By Laura Herrera
The immense variety of birds and second-most diverse amphibian population makes Colombia a tempting target for animal traffickers. The illegal wildlife trade moves between US$7.8 billion and US$10 billion a year worldwide, according to a 2011 report from NGO Global Financial Integrity.
In Colombia, 64,507 animals were seized by law enforcement agents from traffickers in 2012, according to the National Police.
“The total number of confiscated animals may represent only the tip of the iceberg,” said Iván Lozano, zoologist and director of Bioparque La Reserva. “Estimating values for this trade is difficult, mainly because the sale prices on the domestic and international markets are very different.”
Inside and outside the country, these wild animals are coveted as pets, “pieces” for collectors, sources of protein for human consumption and raw material for the manufacture of clothing and accessories made from animal skins.
In the case of frogs from the Dendrobatidae family, there is interest in studying the powerful venom of these small, vibrantly colored amphibians to manufacture drugs.
Networking and marketing strategies
The network of animal trafficking is complex and involves people selling exotic animals along roadsides to organized crime groups.
“There are different modalities: trafficking as a means of survival, trafficking on an average scale – when these animals are marketed in the main cities of the country – and trafficking on a large scale, when the animal is taken abroad,” said Lt. Cl. Wilman Chavarro, director for Protection and Special Services of the National Police (PVC).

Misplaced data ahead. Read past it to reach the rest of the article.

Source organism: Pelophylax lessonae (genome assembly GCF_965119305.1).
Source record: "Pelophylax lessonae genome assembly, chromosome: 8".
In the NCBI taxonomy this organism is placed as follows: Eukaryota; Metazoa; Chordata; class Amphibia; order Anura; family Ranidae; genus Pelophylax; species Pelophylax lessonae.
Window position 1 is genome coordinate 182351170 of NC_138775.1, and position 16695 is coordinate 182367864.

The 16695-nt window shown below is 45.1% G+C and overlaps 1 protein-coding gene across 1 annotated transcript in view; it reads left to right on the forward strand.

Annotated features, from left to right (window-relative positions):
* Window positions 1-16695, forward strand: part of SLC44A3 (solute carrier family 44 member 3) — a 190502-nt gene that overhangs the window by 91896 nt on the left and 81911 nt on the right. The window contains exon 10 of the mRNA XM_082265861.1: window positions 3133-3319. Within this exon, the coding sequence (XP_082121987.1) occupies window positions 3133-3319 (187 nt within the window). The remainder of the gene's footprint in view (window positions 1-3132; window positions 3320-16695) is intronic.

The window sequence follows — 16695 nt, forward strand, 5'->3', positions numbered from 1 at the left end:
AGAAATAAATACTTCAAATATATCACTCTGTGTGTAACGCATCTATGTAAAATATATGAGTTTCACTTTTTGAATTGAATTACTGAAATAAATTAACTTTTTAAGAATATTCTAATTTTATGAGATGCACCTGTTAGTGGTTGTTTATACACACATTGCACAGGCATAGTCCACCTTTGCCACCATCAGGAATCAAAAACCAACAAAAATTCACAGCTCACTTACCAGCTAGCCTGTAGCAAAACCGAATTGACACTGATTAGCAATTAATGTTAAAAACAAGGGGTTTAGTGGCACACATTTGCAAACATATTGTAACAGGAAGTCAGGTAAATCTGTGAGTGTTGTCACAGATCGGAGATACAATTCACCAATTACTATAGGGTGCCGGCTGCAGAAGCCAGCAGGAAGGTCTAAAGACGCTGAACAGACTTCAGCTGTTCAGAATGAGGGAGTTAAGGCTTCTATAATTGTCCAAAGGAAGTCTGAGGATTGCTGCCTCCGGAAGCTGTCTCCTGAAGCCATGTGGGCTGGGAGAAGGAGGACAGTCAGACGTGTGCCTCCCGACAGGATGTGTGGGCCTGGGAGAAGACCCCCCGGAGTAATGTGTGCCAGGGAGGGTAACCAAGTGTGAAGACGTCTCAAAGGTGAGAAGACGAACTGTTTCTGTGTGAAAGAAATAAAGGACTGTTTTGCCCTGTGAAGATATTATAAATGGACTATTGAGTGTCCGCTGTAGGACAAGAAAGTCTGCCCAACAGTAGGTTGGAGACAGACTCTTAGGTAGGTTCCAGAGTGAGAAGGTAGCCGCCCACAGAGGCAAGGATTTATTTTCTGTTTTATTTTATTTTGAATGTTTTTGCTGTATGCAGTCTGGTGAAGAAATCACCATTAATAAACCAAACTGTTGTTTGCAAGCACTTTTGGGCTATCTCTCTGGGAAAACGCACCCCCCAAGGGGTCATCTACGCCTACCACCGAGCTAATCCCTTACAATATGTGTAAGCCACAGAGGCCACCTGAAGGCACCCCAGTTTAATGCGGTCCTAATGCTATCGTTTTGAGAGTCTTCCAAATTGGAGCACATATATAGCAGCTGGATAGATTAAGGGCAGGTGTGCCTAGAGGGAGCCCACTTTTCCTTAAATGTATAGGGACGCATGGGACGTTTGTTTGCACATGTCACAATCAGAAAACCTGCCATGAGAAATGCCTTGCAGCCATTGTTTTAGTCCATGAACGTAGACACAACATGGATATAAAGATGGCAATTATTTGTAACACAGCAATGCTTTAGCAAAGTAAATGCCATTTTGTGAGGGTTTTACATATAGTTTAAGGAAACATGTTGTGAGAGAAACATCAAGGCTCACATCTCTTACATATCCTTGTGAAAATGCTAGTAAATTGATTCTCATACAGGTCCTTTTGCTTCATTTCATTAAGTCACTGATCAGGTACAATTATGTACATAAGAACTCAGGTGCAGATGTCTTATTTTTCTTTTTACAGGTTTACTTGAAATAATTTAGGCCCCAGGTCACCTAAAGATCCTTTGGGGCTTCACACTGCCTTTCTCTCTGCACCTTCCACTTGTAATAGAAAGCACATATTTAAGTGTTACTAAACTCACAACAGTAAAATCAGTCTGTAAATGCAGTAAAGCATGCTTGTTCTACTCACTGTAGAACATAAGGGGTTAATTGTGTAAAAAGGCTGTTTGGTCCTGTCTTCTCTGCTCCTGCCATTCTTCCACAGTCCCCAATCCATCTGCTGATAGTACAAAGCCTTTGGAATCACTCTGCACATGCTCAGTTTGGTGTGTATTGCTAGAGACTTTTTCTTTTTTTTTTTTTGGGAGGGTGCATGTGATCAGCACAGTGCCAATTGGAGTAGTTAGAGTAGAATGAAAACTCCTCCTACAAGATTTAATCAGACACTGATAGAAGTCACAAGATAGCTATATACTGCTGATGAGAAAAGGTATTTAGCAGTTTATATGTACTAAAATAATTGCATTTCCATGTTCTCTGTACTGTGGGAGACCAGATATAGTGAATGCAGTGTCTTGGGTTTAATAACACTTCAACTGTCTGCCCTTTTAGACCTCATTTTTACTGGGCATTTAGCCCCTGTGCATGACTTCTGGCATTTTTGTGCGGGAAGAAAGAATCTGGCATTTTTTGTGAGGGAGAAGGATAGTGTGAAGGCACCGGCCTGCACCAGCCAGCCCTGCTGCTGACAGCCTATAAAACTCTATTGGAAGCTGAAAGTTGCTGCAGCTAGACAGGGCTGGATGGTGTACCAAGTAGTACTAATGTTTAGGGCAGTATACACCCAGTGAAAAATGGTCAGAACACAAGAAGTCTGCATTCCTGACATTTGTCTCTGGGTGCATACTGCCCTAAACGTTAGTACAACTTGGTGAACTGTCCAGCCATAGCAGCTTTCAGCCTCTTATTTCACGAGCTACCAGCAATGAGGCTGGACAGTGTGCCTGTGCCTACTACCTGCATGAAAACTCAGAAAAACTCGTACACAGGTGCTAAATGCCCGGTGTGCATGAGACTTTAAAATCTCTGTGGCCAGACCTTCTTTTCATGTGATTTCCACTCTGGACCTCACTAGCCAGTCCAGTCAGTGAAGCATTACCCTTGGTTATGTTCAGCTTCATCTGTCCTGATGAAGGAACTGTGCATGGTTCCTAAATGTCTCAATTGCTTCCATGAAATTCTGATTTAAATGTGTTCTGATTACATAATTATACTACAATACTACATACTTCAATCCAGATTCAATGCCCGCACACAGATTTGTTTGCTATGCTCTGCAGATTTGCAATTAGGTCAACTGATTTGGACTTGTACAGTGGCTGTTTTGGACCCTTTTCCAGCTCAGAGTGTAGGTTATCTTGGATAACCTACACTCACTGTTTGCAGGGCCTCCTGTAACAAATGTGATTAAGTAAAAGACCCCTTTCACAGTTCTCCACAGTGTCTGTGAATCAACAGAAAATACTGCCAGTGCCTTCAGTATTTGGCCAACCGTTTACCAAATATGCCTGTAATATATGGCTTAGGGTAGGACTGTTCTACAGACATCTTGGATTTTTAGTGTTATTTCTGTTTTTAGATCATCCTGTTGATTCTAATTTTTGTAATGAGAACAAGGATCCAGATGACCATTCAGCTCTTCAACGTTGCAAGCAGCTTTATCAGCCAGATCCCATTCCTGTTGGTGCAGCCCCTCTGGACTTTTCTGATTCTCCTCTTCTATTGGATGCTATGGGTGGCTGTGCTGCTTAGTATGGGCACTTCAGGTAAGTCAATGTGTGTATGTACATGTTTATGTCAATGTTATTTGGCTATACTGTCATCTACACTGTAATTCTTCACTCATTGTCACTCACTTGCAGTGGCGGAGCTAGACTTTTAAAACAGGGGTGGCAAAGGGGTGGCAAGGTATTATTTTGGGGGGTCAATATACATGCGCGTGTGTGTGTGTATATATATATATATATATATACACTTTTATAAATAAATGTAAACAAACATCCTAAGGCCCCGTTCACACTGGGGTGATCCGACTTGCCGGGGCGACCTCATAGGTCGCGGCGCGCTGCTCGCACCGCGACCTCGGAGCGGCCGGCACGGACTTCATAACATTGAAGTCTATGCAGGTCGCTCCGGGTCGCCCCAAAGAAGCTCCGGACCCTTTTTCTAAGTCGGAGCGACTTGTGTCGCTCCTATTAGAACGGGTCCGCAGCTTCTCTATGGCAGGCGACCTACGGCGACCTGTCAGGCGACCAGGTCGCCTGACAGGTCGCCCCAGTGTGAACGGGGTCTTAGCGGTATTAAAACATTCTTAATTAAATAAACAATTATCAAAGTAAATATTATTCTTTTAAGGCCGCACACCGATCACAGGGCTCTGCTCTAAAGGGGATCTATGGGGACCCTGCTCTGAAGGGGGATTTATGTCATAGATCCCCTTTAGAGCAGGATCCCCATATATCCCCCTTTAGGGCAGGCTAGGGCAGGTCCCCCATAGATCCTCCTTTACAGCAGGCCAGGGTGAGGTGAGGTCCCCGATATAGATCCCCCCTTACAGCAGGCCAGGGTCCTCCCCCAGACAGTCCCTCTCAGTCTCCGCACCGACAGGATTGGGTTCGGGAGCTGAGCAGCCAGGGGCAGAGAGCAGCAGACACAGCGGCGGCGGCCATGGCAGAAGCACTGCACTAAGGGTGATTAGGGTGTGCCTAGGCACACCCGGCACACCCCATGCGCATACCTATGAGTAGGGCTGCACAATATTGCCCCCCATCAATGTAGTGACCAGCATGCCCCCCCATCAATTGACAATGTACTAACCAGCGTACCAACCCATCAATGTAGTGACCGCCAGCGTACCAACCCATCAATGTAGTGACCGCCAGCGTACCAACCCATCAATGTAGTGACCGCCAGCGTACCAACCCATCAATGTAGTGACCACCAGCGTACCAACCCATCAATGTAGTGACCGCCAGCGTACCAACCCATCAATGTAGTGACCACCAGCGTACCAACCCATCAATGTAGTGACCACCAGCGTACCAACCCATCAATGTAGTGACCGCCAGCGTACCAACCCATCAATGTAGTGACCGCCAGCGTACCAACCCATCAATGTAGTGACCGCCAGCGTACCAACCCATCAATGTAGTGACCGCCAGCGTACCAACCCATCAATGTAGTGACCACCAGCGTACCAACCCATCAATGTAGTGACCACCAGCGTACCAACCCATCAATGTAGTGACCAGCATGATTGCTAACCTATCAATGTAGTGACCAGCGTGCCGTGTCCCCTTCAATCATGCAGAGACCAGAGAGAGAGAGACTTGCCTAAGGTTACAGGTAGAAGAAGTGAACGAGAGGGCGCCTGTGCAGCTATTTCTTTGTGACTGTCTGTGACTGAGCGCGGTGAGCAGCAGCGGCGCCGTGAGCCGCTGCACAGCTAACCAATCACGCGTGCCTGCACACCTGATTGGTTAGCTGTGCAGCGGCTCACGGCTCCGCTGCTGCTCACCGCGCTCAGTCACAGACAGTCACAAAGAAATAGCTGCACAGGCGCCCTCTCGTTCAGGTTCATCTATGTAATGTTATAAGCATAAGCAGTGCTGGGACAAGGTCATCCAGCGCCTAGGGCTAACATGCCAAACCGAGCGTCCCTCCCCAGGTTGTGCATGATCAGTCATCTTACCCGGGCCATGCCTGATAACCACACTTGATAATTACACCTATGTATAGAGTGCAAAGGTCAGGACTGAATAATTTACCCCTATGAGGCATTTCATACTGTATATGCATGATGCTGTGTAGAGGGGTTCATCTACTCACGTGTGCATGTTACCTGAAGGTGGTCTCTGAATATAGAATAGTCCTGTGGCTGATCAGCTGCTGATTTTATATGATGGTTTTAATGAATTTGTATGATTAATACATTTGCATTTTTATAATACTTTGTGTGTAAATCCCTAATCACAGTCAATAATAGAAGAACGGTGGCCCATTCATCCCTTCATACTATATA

The main international destinations are the United States, Europe and Asia, according to the National Police.
“Most of the trafficked animals leave the country through ports and land borders, not through the El Dorado airport in Bogotá,” said Julio César Pulido, director of Environmental Control for the District Department of the Environment (SDA) in Bogotá.
In the nation’s capital of Bogotá, organizations buy and sell wild animals in public markets and in bus terminals. Pulido said business takes place without the animal present, making it difficult for police to make arrests. More....